Implemented in 2000, the sustainable EMS seeks to continually improve on the mine’s environmental risk identification and impact management.
The initiative, although in line with ISO 14001: 2004, reaches beyond mere compliance. The EMS has been integrated into the entire operation and has been extended to benefit the communities beyond the mine boundaries, resulting in sustainable practices both at the mine and in the community.
The international standard for EMS is based on three key principles, namely the prevention of pollution, compliance with relevant environmental law and continual improvement in performance. Achieving and maintaining ISO 14001 certification of an EMS demonstrates a company’s commitment to manage environmental risks and impacts. The certification does not mean that there will be no environmental risks or impacts, but rather that appropriate management systems will be put in place to ensure compliance with requirements.
Some positive elements of the EMS at Amandelbult include the effective education of employees, contractors and local school learners. An effective two-day environmental course has been developed in order to make the mine’s and contractors’ supervisory personnel aware of the environment, the EMS and the various responsibilities they each have within the system. Awareness and developments are continuously communicated to employees and contractors in meetings, monthly themes, daily news bulletins and news flashes.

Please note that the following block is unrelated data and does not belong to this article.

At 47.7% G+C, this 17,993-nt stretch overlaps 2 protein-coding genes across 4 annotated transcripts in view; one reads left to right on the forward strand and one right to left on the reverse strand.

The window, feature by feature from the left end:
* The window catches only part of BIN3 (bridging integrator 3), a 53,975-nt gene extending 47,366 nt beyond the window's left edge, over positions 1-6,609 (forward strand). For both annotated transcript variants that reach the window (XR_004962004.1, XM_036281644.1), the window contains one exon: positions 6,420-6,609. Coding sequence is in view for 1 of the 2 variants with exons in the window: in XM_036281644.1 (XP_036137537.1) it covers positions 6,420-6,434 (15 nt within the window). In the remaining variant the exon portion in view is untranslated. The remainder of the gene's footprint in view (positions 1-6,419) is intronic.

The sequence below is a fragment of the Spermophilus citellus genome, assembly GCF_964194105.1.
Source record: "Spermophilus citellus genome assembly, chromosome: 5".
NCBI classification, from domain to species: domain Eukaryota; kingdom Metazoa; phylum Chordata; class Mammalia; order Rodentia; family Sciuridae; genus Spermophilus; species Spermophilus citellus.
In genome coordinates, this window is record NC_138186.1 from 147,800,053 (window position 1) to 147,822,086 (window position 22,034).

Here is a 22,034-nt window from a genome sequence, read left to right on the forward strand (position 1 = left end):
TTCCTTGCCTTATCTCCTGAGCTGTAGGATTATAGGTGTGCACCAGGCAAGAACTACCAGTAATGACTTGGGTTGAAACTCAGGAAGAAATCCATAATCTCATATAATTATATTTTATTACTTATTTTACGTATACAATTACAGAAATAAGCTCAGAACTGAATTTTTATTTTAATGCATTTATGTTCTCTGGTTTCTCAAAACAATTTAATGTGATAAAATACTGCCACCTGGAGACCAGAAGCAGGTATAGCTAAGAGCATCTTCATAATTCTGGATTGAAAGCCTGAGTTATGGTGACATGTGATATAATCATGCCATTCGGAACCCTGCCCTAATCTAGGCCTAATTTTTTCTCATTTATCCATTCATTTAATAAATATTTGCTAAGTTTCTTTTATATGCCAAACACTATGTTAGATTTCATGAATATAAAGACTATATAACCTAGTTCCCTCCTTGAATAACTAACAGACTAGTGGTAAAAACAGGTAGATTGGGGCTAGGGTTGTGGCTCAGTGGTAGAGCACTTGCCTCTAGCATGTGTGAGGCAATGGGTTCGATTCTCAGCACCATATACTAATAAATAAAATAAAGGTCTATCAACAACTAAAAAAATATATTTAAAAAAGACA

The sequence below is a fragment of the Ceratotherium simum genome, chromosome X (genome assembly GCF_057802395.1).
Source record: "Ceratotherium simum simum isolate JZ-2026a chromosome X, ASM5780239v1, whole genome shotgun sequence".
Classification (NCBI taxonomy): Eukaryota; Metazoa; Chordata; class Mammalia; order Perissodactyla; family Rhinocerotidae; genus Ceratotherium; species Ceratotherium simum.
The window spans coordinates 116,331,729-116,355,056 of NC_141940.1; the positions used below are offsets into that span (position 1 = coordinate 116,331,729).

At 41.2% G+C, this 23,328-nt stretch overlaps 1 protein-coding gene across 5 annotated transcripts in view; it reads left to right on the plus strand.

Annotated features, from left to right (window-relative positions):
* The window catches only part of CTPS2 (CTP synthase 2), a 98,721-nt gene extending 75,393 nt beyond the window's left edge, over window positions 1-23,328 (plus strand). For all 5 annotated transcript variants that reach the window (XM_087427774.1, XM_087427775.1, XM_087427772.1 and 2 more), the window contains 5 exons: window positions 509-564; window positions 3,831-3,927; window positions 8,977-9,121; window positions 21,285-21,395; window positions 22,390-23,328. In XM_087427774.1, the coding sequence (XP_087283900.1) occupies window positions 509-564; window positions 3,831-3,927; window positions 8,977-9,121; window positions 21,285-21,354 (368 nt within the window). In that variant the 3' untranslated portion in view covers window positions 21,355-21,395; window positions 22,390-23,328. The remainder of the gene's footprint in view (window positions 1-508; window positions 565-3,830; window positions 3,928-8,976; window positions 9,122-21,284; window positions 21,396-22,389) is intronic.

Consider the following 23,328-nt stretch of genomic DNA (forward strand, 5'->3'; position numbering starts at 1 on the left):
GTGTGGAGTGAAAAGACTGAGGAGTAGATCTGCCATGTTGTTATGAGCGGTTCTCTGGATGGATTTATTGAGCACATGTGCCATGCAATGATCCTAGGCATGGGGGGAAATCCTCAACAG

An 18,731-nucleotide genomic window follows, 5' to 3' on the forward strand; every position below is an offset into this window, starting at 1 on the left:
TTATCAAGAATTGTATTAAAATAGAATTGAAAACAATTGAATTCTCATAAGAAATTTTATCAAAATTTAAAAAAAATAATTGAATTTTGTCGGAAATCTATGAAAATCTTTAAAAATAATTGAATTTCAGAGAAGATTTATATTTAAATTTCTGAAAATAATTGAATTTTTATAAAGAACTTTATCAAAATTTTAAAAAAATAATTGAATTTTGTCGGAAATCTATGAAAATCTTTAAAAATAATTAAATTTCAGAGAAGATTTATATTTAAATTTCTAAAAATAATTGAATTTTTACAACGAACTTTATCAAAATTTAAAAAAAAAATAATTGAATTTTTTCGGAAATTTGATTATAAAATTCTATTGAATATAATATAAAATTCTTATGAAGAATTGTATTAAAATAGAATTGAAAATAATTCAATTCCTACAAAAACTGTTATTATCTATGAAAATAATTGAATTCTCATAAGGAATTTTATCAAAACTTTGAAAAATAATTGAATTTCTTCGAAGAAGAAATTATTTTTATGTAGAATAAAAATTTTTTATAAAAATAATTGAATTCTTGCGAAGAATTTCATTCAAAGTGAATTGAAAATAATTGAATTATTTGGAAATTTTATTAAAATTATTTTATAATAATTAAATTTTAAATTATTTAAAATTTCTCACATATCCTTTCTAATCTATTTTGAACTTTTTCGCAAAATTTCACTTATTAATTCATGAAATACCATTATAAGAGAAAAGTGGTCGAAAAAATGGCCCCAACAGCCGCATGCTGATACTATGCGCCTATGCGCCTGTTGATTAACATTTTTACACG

Meanwhile, learners and parents in the surrounding communities have participated in clean-up programmes and have been made aware of the environment and what threatens it, as well as waste management, recycling and reuse of resources.
Environmental and species protection elements have ensured that extensive recycling and preservation take place in and around the mine. Amandelbult’s on-site domestic and industrial landfill sites were closed and rehabilitated, and were replaced by a system where domestic waste is disposed of at a legal landfill site in Thabazimbi. As much waste as possible is recycled and reused, such as paper, wood, scrap metal and even gumboots, through the use of colour-coded bins and a container coding system.
A reverse osmosis water treatment plant has been successfully implemented to treat some four-million litres of excess water daily that is to be reused as potable water.
New oil stores, paint stores, wash bays, spillage kits, concrete slabs, bund walls and sumps have been installed as part of the hydrocarbon reduction project. Shelters have been constructed to keep rainwater out of contaminated areas, such as wash bays and oil stores.
Some areas where past oil, diesel and grease spillages have occurred have been cleaned up and the soil remediated. Between 2004 and 2006, 267 400 ℓ of oil was recycled.
An additional 3 000 ha has been fenced off for the protection and nurturing of species endemic to the region. In this area, a white rhino calf was born in 2006 and a rare bird species, the yellow-throated sandgrouse, has been spotted repeatedly. A contractor has been employed to assist with the general management of the game parks and a significant number of invader flora species have been removed from the property. Extra funds are generated by foreign hunters, who visit the game park as part of the necessary annual culling programme.
Anglo Platinum says that the business case for managing biodiversity, based on the risks or opportunities that biodiversity poses to the operation, has not been evaluated or clearly defined and, therefore, not adequately linked to managerial decision-making. The nature reserve areas that have been set aside offer a good opportunity for biodiversity conservation and will be the key objective of the mine’s closure strategy. However, this needs to be given careful consideration and incorporated into a formal mine closure plan.